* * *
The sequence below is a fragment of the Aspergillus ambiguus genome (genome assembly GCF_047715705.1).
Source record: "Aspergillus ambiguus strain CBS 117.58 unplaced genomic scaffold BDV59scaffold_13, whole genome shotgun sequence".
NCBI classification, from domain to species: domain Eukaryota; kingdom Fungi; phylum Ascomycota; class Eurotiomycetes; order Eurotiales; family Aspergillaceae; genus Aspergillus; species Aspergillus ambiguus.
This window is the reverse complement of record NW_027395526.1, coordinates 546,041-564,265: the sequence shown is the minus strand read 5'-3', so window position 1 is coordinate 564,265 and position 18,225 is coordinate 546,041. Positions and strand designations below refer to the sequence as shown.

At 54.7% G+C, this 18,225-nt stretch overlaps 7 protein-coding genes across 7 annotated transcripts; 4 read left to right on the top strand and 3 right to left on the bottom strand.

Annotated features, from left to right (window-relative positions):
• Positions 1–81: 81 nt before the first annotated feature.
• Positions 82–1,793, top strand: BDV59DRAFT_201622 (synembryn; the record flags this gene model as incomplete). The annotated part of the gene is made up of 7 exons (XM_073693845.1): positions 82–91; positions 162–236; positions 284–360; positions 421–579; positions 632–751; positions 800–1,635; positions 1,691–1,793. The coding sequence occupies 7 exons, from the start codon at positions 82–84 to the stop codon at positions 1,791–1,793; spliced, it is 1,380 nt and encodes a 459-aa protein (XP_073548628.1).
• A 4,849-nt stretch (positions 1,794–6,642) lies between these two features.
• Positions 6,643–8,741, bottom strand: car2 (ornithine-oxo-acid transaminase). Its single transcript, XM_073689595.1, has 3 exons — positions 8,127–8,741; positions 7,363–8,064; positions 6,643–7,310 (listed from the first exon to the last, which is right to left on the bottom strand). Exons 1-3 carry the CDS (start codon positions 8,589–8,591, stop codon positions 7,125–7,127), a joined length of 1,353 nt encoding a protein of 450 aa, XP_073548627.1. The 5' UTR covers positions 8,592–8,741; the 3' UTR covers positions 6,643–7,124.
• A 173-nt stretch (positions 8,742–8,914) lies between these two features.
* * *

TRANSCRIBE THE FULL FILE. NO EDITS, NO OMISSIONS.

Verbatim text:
The sequence below is a fragment of the Aspergillus ambiguus genome (genome assembly GCF_047715705.1).
Source record: "Aspergillus ambiguus strain CBS 117.58 unplaced genomic scaffold BDV59scaffold_13, whole genome shotgun sequence".
NCBI classification, from domain to species: domain Eukaryota; kingdom Fungi; phylum Ascomycota; class Eurotiomycetes; order Eurotiales; family Aspergillaceae; genus Aspergillus; species Aspergillus ambiguus.
This window is the reverse complement of record NW_027395526.1, coordinates 546,041-564,265: the sequence shown is the minus strand read 5'-3', so window position 1 is coordinate 564,265 and position 18,225 is coordinate 546,041. Positions and strand designations below refer to the sequence as shown.

At 54.7% G+C, this 18,225-nt stretch overlaps 7 protein-coding genes across 7 annotated transcripts; 4 read left to right on the top strand and 3 right to left on the bottom strand.

Annotated features, from left to right (window-relative positions):
• Positions 1–81: 81 nt before the first annotated feature.
• Positions 82–1,793, top strand: BDV59DRAFT_201622 (synembryn; the record flags this gene model as incomplete). The annotated part of the gene is made up of 7 exons (XM_073693845.1): positions 82–91; positions 162–236; positions 284–360; positions 421–579; positions 632–751; positions 800–1,635; positions 1,691–1,793. The coding sequence occupies 7 exons, from the start codon at positions 82–84 to the stop codon at positions 1,791–1,793; spliced, it is 1,380 nt and encodes a 459-aa protein (XP_073548628.1).
• A 4,849-nt stretch (positions 1,794–6,642) lies between these two features.
• Positions 6,643–8,741, bottom strand: car2 (ornithine-oxo-acid transaminase). Its single transcript, XM_073689595.1, has 3 exons — positions 8,127–8,741; positions 7,363–8,064; positions 6,643–7,310 (listed from the first exon to the last, which is right to left on the bottom strand). Exons 1-3 carry the CDS (start codon positions 8,589–8,591, stop codon positions 7,125–7,127), a joined length of 1,353 nt encoding a protein of 450 aa, XP_073548627.1. The 5' UTR covers positions 8,592–8,741; the 3' UTR covers positions 6,643–7,124.
• A 173-nt stretch (positions 8,742–8,914) lies between these two features.